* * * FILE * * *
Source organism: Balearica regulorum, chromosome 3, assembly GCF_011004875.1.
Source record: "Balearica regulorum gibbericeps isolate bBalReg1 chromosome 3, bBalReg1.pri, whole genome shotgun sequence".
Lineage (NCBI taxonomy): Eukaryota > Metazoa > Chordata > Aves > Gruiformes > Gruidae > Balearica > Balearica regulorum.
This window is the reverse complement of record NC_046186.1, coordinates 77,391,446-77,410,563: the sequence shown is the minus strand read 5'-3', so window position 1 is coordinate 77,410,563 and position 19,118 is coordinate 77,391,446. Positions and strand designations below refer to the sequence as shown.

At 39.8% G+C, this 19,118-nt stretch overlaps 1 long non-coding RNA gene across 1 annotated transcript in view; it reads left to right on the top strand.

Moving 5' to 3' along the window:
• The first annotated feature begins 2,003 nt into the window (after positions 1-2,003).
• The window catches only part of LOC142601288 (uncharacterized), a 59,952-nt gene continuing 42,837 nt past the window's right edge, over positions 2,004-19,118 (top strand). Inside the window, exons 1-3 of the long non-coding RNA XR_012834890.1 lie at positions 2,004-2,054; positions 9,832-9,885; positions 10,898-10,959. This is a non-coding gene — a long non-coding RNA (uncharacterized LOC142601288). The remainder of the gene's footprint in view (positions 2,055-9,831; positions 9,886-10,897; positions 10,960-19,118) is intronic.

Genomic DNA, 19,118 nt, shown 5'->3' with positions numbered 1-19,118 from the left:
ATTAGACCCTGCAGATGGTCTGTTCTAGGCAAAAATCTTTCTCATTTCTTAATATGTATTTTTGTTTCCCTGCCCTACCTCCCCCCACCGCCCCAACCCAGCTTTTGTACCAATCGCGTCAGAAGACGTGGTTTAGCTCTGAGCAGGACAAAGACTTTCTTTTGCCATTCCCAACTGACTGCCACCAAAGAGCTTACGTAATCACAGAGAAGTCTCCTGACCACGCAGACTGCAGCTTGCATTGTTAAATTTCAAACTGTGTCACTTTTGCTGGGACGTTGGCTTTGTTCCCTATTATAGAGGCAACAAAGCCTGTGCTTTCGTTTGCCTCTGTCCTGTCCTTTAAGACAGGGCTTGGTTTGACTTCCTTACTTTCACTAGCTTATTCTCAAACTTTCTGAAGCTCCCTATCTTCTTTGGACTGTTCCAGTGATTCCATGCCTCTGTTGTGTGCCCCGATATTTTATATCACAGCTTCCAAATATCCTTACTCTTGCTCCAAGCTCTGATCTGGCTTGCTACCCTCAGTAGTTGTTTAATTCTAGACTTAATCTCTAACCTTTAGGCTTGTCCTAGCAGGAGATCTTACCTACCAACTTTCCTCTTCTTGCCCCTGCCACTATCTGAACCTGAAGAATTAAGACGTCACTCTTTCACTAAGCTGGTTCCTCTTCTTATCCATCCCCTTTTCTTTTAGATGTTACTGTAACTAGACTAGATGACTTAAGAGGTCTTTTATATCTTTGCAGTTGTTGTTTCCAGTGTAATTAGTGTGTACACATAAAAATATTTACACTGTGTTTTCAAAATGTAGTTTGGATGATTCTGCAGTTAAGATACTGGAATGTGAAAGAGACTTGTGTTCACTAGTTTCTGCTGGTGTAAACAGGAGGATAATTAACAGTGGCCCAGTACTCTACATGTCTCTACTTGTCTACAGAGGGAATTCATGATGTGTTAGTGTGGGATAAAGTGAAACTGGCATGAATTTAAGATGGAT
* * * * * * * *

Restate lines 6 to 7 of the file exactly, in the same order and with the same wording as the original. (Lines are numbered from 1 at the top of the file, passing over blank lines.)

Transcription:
Moving 5' to 3' along the window:
• The first annotated feature begins 2,003 nt into the window (after positions 1-2,003).